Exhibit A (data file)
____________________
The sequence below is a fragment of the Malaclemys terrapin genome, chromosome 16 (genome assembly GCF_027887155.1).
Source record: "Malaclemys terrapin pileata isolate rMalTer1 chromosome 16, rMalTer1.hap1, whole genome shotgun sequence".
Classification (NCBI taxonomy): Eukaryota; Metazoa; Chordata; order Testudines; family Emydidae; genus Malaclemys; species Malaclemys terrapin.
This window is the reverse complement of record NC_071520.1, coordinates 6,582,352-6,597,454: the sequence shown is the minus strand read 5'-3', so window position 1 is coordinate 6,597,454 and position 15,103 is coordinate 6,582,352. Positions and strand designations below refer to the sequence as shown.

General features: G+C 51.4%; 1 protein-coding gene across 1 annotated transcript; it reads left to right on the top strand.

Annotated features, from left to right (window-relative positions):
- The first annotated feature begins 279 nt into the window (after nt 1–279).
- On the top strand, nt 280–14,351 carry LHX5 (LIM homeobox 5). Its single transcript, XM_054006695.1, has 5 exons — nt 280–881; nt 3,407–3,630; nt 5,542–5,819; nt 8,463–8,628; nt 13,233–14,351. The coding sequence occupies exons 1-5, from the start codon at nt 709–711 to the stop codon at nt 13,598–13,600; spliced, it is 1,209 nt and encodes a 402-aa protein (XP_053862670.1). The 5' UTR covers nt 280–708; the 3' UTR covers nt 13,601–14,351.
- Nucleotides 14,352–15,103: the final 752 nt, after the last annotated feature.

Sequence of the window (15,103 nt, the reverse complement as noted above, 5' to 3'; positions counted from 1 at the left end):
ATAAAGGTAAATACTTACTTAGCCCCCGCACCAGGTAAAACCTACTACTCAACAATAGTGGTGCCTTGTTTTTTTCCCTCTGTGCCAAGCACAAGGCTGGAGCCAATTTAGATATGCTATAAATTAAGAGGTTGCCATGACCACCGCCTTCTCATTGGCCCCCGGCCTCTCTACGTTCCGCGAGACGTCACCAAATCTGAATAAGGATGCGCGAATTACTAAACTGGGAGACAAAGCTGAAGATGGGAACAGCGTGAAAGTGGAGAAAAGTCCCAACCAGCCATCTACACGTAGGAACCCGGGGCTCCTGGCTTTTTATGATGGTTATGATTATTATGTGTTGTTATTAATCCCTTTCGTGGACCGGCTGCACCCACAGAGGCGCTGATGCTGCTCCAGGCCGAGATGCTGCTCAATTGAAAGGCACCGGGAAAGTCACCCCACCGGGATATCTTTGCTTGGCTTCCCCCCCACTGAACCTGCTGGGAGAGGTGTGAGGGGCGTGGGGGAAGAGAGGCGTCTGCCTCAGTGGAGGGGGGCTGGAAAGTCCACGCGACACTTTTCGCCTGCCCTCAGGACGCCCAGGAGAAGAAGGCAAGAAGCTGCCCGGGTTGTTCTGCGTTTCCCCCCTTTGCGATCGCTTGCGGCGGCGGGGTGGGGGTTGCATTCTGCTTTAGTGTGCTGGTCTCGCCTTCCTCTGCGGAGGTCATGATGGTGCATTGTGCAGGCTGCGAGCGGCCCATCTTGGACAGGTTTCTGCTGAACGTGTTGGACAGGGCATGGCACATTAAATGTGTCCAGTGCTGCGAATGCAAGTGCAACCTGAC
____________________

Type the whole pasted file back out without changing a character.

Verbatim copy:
The sequence below is a fragment of the Malaclemys terrapin genome, chromosome 16 (genome assembly GCF_027887155.1).
Source record: "Malaclemys terrapin pileata isolate rMalTer1 chromosome 16, rMalTer1.hap1, whole genome shotgun sequence".
Classification (NCBI taxonomy): Eukaryota; Metazoa; Chordata; order Testudines; family Emydidae; genus Malaclemys; species Malaclemys terrapin.
This window is the reverse complement of record NC_071520.1, coordinates 6,582,352-6,597,454: the sequence shown is the minus strand read 5'-3', so window position 1 is coordinate 6,597,454 and position 15,103 is coordinate 6,582,352. Positions and strand designations below refer to the sequence as shown.

General features: G+C 51.4%; 1 protein-coding gene across 1 annotated transcript; it reads left to right on the top strand.

Annotated features, from left to right (window-relative positions):
- The first annotated feature begins 279 nt into the window (after nt 1–279).
- On the top strand, nt 280–14,351 carry LHX5 (LIM homeobox 5). Its single transcript, XM_054006695.1, has 5 exons — nt 280–881; nt 3,407–3,630; nt 5,542–5,819; nt 8,463–8,628; nt 13,233–14,351. The coding sequence occupies exons 1-5, from the start codon at nt 709–711 to the stop codon at nt 13,598–13,600; spliced, it is 1,209 nt and encodes a 402-aa protein (XP_053862670.1). The 5' UTR covers nt 280–708; the 3' UTR covers nt 13,601–14,351.
- Nucleotides 14,352–15,103: the final 752 nt, after the last annotated feature.

Sequence of the window (15,103 nt, the reverse complement as noted above, 5' to 3'; positions counted from 1 at the left end):
ATAAAGGTAAATACTTACTTAGCCCCCGCACCAGGTAAAACCTACTACTCAACAATAGTGGTGCCTTGTTTTTTTCCCTCTGTGCCAAGCACAAGGCTGGAGCCAATTTAGATATGCTATAAATTAAGAGGTTGCCATGACCACCGCCTTCTCATTGGCCCCCGGCCTCTCTACGTTCCGCGAGACGTCACCAAATCTGAATAAGGATGCGCGAATTACTAAACTGGGAGACAAAGCTGAAGATGGGAACAGCGTGAAAGTGGAGAAAAGTCCCAACCAGCCATCTACACGTAGGAACCCGGGGCTCCTGGCTTTTTATGATGGTTATGATTATTATGTGTTGTTATTAATCCCTTTCGTGGACCGGCTGCACCCACAGAGGCGCTGATGCTGCTCCAGGCCGAGATGCTGCTCAATTGAAAGGCACCGGGAAAGTCACCCCACCGGGATATCTTTGCTTGGCTTCCCCCCCACTGAACCTGCTGGGAGAGGTGTGAGGGGCGTGGGGGAAGAGAGGCGTCTGCCTCAGTGGAGGGGGGCTGGAAAGTCCACGCGACACTTTTCGCCTGCCCTCAGGACGCCCAGGAGAAGAAGGCAAGAAGCTGCCCGGGTTGTTCTGCGTTTCCCCCCTTTGCGATCGCTTGCGGCGGCGGGGTGGGGGTTGCATTCTGCTTTAGTGTGCTGGTCTCGCCTTCCTCTGCGGAGGTCATGATGGTGCATTGTGCAGGCTGCGAGCGGCCCATCTTGGACAGGTTTCTGCTGAACGTGTTGGACAGGGCATGGCACATTAAATGTGTCCAGTGCTGCGAATGCAAGTGCAACCTGAC